“Perhaps she does,” he thought, and his heart grew warm with the fancy that possibly in that other world, whose existence he never really doubted, the Genevra he had wronged would care for his child, if children there need care. “She will know it is mine at least,” he said, and with a thoughtful face he went in quest of Katy, whom he found sobbing by the side of the mourning garments just sent in for her inspection.
Wilford was averse to black. It would not become Katy, he feared, and it would be an unanswerable reason for her remaining closely home for the entire winter.
“What’s this?” he asked, lifting the crape veil and dropping it again with an impatient gesture as Helen replied: “It is Katy’s mourning veil.”
Contrary to his expectations, black was becoming to Katy, who looked like a pure white lily, as, leaning on Wilford’s arm next day, she stood by the grave where they were burying her child.
Wilford had spoken to her of Greenwood, but she had begged so hard that he had given up that idea, suggesting next, as more in accordance with city custom, that she remain at home while he only followed to the grave; but from this Katy recoiled in such distress that he gave up too, and bore, magnanimously, as he thought, the sight of all the Barlows standing around that grave, alike mourners with himself, and all a right to be there. Wilford felt his loss deeply, and his heart ached to its very core as he heard the gravel rattling down upon the coffin lid which covered the beautiful child he had loved so much. But amid it all he never for a moment forgot that he was Wilford Cameron, and infinitely superior to the crowd around him—except, indeed, his wife, his sister, Dr. Grant, and Helen. He could bear to see them sorry, and feel that by their sorrow they honored the memory of his child. But for the rest—the village herd, with the Barlows in their train—he had no affinity, and his manner was as haughty and distant as ever as he passed through their midst back to the carriage, which took him again to the farmhouse.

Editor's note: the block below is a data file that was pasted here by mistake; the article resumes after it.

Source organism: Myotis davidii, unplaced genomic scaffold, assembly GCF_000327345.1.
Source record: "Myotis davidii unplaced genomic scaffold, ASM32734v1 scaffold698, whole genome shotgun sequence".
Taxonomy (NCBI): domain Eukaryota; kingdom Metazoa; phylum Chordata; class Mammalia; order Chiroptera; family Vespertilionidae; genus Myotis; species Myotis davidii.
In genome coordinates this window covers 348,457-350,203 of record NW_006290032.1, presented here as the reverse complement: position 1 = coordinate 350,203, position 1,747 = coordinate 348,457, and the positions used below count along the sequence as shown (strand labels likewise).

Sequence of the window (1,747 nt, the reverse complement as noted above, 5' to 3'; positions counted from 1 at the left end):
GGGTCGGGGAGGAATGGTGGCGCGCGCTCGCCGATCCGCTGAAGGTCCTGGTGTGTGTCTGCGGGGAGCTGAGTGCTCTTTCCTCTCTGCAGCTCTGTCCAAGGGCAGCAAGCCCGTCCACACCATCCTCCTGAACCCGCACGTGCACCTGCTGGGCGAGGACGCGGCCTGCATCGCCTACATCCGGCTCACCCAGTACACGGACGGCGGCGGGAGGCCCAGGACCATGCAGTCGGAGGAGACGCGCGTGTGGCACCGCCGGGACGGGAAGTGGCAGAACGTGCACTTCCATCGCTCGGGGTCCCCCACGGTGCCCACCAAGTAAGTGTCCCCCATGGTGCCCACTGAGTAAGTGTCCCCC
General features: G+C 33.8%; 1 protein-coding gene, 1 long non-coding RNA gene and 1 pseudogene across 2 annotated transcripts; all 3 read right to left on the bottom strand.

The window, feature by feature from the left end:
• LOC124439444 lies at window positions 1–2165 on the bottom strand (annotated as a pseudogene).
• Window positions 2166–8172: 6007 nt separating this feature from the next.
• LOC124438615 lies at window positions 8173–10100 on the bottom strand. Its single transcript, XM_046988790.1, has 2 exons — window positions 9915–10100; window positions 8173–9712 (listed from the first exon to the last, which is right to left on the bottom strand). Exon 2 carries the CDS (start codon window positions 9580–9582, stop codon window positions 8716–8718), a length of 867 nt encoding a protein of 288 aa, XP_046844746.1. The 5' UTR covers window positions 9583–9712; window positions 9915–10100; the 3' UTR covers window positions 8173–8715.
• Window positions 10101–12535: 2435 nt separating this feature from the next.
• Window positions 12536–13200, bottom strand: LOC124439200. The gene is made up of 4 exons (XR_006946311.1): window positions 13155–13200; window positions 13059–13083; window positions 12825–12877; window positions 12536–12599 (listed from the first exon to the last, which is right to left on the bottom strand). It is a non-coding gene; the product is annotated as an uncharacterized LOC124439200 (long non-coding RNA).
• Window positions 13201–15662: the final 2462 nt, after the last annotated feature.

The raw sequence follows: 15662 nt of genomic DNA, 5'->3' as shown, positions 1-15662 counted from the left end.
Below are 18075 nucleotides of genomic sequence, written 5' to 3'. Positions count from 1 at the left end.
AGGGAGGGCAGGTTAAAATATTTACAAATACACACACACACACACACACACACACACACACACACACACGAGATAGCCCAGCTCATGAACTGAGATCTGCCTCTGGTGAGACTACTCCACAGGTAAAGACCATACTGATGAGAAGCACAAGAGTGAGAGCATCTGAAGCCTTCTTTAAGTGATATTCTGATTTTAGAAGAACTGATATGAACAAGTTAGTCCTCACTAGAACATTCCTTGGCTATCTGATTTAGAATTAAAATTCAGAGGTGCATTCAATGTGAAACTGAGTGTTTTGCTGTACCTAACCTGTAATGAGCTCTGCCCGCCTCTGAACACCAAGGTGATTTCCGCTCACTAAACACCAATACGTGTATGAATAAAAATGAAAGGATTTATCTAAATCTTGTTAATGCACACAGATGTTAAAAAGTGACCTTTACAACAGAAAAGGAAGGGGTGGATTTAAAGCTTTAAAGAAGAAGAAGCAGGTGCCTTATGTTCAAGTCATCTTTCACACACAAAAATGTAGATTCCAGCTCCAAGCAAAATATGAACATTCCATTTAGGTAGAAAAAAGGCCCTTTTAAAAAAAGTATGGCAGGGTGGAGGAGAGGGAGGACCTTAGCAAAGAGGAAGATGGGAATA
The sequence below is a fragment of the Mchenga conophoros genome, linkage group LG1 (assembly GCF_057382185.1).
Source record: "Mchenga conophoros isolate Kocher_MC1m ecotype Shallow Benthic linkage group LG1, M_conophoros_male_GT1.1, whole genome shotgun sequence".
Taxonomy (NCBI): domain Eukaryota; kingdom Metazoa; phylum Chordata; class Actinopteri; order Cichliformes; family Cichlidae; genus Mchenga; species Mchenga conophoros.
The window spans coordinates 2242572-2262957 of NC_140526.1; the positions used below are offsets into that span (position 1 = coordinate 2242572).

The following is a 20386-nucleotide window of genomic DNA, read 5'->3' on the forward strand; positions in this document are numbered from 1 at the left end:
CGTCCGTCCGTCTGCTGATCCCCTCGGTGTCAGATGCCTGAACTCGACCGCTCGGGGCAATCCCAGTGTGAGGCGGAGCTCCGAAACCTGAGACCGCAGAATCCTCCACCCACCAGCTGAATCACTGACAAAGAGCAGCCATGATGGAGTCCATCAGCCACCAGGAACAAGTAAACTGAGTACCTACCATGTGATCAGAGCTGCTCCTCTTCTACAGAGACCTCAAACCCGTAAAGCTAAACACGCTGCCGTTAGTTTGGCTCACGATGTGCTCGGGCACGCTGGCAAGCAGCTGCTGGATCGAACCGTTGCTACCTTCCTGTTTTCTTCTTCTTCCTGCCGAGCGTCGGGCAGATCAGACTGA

AFTER THE FUNERAL.
Had there been a train back to New York that afternoon Wilford would most certainly have suggested going, but as there was none he passed the time as well as he could, finding Bell a great help to him, but wondering that she could assimilate so readily with such people, declaring herself in love with the farmhouse, and saying she should like to remain there for weeks, if the days were all as sunny as this, the dahlias as gorgeously bright, and the peaches by the well as delicious and ripe. To these the city girl took readily, visiting them the last thing before retiring, while Wilford found her there when he arose next morning, her dress and slippers nearly spoiled with the heavy dew, and her hands full of the fresh fruit which Aunt Betsy knocked from the tree with a quilting rod; her dress